Food Hygiene Ratings
January 27, 2016
Your business’ food hygiene rating is inextricably linked to its reputation—one bad rating and your reputation could be permanently sullied. And for business’ like yours that sell food—such as restaurants, pubs, cafes, takeaways, hotels, supermarkets and other food shops—a good reputation is essential to developing and retaining a dedicated customer base.
Diners can be fickle, driven from their favourite eatery by a single negative hygiene rating. Therefore, your business cannot afford to receive anything but stellar food hygiene ratings.
To ensure your business stays hygienic and your customers stay happy, follow these tips for earning good food hygiene ratings.
Food Hygiene Ratings in England, Northern Ireland and Wales
The Food Hygiene Rating Scheme (FHRS) in England, Northern Ireland and Wales helps customers choose where to eat out or shop for food by providing information about the hygiene standards in places that serve food, including supermarkets and food shops. Local authorities in England, Northern Ireland and Wales run the FHRS in partnership with the Food Standards Agency.
Food safety officers, working on behalf of local authorities, inspect businesses and assign them a hygiene rating that reflects how closely they are meeting the requirements of food hygiene law.
In England and Northern Ireland, businesses selling or serving food show their hygiene ratings by displaying a sticker or certificate. Local authorities encourage businesses to display their sticker or certificate in a prominent location where customers can easily see them.
Since 28 November 2013, businesses in Wales that receive a new FHRS sticker must display it in a prominent place such as the front door, entrance or window and verbally provide information on their rating if customers ask. New Wales FHRS stickers include the Welsh Government logo.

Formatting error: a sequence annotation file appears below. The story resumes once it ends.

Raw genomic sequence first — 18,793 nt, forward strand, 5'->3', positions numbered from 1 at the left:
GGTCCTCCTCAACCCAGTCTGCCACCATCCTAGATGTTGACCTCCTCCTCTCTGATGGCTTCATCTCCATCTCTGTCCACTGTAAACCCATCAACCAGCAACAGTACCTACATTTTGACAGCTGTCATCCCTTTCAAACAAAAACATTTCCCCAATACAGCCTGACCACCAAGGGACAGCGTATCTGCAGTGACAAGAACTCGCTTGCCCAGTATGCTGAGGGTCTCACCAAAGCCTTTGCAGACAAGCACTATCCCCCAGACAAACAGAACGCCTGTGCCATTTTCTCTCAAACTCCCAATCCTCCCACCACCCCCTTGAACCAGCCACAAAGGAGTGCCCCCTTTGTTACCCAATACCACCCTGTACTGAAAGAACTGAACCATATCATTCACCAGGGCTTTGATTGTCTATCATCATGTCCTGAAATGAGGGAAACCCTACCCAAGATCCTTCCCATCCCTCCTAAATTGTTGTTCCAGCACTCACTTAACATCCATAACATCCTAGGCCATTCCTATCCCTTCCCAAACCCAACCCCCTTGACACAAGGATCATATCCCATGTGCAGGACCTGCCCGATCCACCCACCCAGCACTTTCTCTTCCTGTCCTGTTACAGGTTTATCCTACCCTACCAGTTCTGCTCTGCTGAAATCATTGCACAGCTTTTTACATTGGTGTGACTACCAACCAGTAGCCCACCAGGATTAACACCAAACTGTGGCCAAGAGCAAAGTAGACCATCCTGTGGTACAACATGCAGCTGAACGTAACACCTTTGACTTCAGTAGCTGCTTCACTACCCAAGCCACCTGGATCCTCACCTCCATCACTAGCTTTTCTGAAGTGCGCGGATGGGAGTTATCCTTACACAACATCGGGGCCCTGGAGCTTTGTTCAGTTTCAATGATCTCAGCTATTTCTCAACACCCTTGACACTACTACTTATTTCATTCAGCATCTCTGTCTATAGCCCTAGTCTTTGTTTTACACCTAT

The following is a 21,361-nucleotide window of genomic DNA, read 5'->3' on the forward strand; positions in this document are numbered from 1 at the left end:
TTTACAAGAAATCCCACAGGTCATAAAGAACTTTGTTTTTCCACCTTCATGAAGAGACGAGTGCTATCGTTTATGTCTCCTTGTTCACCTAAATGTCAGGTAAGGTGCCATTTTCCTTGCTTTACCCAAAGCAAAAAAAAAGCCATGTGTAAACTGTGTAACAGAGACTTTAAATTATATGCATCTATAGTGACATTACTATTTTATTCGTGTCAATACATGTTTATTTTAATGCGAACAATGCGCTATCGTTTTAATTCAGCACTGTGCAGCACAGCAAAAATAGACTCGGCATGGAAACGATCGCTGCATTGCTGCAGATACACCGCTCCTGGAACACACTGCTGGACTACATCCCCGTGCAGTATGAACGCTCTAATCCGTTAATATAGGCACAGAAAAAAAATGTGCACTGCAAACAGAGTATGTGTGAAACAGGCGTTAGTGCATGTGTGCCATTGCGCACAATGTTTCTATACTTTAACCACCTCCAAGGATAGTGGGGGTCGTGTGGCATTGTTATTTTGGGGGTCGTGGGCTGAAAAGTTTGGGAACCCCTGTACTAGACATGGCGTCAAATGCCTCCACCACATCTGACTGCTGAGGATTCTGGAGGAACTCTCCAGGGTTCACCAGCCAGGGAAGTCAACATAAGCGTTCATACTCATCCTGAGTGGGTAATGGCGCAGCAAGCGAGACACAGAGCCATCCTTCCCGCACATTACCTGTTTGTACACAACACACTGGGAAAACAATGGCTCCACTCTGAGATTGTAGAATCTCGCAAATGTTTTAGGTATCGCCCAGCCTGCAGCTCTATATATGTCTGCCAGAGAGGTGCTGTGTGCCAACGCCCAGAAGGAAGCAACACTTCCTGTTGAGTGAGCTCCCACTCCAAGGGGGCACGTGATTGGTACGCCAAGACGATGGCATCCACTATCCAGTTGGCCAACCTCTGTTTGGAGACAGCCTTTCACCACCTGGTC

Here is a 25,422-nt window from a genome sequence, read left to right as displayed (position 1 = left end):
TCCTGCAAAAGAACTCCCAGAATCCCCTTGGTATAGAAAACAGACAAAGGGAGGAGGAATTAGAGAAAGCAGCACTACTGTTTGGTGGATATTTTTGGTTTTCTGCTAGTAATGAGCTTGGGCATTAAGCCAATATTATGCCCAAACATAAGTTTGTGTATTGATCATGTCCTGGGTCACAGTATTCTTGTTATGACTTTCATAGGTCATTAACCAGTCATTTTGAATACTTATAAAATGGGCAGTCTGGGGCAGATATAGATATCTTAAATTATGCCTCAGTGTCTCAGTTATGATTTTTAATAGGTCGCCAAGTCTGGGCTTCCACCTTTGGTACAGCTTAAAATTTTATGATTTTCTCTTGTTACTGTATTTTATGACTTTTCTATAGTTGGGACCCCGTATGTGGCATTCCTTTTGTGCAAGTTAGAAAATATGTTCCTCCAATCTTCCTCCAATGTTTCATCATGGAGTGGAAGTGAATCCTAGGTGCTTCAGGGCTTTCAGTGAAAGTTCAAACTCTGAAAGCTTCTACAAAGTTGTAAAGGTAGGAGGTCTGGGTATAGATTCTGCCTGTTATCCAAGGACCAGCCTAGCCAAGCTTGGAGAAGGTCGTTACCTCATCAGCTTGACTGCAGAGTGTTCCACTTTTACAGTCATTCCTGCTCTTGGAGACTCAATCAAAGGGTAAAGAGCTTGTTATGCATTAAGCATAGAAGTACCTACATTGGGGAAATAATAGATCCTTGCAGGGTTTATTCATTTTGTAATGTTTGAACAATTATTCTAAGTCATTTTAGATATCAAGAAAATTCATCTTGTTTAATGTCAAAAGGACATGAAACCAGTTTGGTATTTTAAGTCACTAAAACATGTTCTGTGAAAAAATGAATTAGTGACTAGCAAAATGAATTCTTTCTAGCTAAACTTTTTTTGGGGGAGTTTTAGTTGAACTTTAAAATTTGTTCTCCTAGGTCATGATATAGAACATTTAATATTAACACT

Hygiene ratings in England, Northern Ireland and Wales range from zero to five, with a ‘five’ rating signifying that the business has ‘very good’ hygiene standards. Food safety officers use the following three general criteria to determine if a business is complying with food safety law:
After inspection, the food safety officer will explain to the owners or managers of the business what improvements they need to make and how they can achieve the top rating of a ‘five’. The local authority will follow up to verify that businesses made the required improvements.
Inspection Results in Scotland
The Food Hygiene Information Scheme (FHIS) in Scotland does the same thing as the FHRS: It helps customers choose where to eat out or shop for food by providing information about the hygiene standards in places that serve food, including supermarkets and food shops. Local authorities in Scotland run the FHIS in partnership with the Food Standards Agency.
However, in Scotland enforcement officers from the local authority do not assign a numerical ranking—they assign a ‘pass’ or an ‘improvement required’ result.
Just like in England, Northern Ireland and Wales, the enforcement officer will explain to the owners or managers what improvements they need to make after the inspection, and the local authority will follow up to verify the business made the required improvements.
But in Scotland, food businesses with exemplary hygiene standards can apply for the Eat Safe Award, which indicates that those businesses are operating at higher standards than the FHIS ‘pass’ designation.
Good Food Hygiene Practices: The Four Cs
Good food hygiene practices not only keep your food, customers and employees safe, they also help you bolster your business’ reputation, retain dedicated customers and comply with the law.
Good food hygiene is centred on controlling harmful bacteria, which can cause serious illness. Following the tips organised into the four Cs will help you control bacteria.
Hygiene is Good for Business
Earning good food hygiene ratings sends a message to your customers that your business values their patronage and strives for cleanliness. There is a clear correlation between a business’ hygiene and its profits—by ensuring compliance with food safety laws and displaying the sticker or certificate that proves it, you give a reason for your customers to trust you and return to your business.